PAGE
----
Looking back on human history however, the desire for interactivity existed in ritual and shamanism spaces as well. Thus there is an inherent connection between interaction and ritual communications, because the ritual act is driven by human instinct that transcends cultural and historical period. Ritual explains this fundamental human process of interaction and becoming, and it is interesting to bring the ritualistic sentiment and concerns back into the interaction of technology and man. My work Yong-Shin-Gud allows me to see the potential of working with interactive media as a new vehicle to carry out rituals, in the most basic level of communication.

In Eastern cultures, the form of ritual is understood through layers of complicated structure. Western and Eastern systems exhibit different relationships of control in interactivity. These differences have long reflected each culture’s identity and way of thought, also in understanding of interactive media.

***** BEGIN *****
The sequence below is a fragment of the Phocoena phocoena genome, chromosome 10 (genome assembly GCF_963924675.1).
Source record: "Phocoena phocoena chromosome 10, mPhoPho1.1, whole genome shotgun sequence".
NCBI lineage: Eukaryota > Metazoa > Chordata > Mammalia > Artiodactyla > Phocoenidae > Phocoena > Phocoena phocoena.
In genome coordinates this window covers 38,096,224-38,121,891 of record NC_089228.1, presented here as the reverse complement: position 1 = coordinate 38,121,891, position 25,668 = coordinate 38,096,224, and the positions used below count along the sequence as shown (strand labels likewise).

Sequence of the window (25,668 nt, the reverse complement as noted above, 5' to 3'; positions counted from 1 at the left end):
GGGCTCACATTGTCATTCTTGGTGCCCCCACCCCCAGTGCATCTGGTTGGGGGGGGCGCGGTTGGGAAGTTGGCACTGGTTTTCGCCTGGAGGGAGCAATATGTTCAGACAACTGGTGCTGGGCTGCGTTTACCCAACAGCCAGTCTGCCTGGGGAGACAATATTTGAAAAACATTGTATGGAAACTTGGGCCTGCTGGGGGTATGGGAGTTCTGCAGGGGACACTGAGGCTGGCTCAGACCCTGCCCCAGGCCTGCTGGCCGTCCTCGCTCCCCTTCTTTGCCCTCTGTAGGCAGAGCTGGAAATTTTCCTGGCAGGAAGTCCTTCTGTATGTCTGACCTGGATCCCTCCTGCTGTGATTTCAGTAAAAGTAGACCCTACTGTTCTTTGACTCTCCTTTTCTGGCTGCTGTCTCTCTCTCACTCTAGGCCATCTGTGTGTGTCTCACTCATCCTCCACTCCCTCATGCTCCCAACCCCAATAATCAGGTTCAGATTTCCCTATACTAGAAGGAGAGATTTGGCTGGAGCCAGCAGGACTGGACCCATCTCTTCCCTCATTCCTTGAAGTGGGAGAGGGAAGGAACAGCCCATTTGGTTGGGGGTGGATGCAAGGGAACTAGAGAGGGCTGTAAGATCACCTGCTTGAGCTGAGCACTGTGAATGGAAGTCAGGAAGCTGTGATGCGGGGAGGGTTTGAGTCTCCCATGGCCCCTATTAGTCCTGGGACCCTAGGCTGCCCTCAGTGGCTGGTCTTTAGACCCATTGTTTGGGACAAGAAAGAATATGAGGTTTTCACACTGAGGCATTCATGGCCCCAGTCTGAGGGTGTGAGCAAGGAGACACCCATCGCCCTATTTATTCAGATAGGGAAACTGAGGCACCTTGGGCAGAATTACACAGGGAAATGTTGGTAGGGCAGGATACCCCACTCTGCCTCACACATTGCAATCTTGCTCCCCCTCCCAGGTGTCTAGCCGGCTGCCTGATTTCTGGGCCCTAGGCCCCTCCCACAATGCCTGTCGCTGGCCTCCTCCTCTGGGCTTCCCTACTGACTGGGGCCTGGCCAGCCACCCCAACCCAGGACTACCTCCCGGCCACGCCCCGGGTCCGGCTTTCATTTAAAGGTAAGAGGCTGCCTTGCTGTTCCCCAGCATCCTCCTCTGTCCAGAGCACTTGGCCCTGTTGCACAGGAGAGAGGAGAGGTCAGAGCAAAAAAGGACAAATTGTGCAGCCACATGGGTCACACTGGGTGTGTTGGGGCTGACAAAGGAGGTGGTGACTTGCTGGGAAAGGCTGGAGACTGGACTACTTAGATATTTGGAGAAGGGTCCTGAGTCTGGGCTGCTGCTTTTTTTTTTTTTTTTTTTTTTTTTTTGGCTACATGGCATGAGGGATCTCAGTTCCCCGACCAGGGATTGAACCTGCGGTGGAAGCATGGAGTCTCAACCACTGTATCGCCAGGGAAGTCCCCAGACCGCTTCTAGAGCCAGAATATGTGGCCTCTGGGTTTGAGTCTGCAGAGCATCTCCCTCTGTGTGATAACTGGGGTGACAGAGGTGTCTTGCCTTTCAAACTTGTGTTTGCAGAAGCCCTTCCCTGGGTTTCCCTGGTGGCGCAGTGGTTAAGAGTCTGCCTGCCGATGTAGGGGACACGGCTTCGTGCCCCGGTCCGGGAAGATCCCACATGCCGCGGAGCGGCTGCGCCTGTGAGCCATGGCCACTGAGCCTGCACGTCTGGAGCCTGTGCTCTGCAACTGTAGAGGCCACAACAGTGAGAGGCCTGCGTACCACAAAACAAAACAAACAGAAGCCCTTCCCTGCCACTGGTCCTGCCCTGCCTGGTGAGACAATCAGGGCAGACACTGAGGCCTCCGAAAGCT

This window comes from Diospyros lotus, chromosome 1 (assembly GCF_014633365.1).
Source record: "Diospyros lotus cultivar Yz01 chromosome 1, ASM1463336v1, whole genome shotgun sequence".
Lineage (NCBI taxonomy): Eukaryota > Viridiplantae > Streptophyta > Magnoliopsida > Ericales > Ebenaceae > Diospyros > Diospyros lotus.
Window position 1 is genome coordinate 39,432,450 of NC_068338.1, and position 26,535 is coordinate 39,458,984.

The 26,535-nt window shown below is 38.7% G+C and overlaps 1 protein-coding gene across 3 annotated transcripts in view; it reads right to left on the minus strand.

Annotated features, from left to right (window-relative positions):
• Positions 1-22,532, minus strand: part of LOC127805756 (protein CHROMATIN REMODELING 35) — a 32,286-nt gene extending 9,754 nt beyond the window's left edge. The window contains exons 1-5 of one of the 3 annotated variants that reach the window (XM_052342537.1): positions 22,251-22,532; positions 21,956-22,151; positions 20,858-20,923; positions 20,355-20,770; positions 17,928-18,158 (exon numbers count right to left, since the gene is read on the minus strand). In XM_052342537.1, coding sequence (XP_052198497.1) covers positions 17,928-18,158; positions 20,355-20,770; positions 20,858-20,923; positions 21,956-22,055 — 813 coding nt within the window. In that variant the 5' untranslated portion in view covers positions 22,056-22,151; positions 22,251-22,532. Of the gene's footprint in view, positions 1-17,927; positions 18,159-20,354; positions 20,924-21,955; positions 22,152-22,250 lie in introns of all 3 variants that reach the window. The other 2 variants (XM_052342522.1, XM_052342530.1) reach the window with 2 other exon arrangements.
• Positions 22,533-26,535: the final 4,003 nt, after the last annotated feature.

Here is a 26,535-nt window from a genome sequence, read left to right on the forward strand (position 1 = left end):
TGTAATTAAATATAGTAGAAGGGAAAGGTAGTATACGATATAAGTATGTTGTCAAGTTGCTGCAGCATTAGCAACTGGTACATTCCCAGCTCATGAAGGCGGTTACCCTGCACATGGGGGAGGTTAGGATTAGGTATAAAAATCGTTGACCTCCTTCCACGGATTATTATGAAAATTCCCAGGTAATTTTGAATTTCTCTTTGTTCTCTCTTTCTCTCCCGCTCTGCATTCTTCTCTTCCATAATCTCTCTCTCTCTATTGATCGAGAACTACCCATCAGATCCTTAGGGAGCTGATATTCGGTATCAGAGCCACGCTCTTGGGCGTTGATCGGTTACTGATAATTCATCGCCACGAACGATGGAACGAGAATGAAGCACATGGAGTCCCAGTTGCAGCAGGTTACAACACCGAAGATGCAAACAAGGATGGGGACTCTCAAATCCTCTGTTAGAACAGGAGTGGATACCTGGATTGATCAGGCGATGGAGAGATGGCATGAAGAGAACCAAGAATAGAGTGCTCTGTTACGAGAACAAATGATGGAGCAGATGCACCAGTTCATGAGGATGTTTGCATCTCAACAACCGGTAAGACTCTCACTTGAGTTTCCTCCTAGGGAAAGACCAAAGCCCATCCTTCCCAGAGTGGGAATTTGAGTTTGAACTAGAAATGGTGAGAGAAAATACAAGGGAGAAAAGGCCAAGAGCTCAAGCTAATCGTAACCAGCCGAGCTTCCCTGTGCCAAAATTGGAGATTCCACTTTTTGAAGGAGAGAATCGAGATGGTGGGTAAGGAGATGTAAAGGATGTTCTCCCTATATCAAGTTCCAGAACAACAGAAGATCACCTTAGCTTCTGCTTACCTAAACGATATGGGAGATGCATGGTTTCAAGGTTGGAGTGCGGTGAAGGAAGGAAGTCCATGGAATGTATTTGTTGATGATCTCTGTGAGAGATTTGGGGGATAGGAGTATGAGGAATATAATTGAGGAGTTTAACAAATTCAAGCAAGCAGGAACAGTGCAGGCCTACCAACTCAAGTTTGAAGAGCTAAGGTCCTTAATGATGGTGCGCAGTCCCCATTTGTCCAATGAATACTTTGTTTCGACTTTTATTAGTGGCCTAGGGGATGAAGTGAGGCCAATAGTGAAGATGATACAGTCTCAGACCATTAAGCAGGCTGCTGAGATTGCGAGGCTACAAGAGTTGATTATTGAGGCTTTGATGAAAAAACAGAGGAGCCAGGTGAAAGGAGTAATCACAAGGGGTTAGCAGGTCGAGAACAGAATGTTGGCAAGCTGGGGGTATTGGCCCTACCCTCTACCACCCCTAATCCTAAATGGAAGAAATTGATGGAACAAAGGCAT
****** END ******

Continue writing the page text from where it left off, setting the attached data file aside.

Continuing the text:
Cartesian duality of the mind-body split has explicit hierarchy (mind over the body) and exists in the Western cyberspace paradigms. Yin/Yang duality also seems separate, but this binary is actually not a real binary nor hierarchical process, rather a composition of all things and events.2  Mind and body, female and male, night and day, moon and sun––they require each other, inspire each other, and exchange their positions in cycles. They act on strong inertia to join and become one.  The symbol of Yin / Yang is divided into left and right, which suggests a mutual relationship and balance between two polar opposites without hierarchy.

“Moo,” a character in Chinese (character Moo comes from MooKyo, which means Shamanism), demonstrates the structure of Yin/Yang ritual. In this character, the human figure is represented as a mediator who dances between sky and earth.3 This mediator is the Shaman, the one who performs the ritual of interaction based on these two polar opposite components. Paradoxically, this ritual only exists in the separation even though its goal is to overcome the separation and become one. It is then the role of the shaman to blur the line between the binary pairs. Leaving and returning, fusion and separation, this continuous movement of two-way actions shapes our form of ritual, which is highly interactive and breaks down binary structures. This significant interactive process occurs all the time, from daily routines to sacred ceremonies. Hence, the ritual process has neither a beginning nor an end.


Figure 3. Left: Yin/Yang symbol, Right: Chinese character “Moo”.


From the Physical to the Spiritual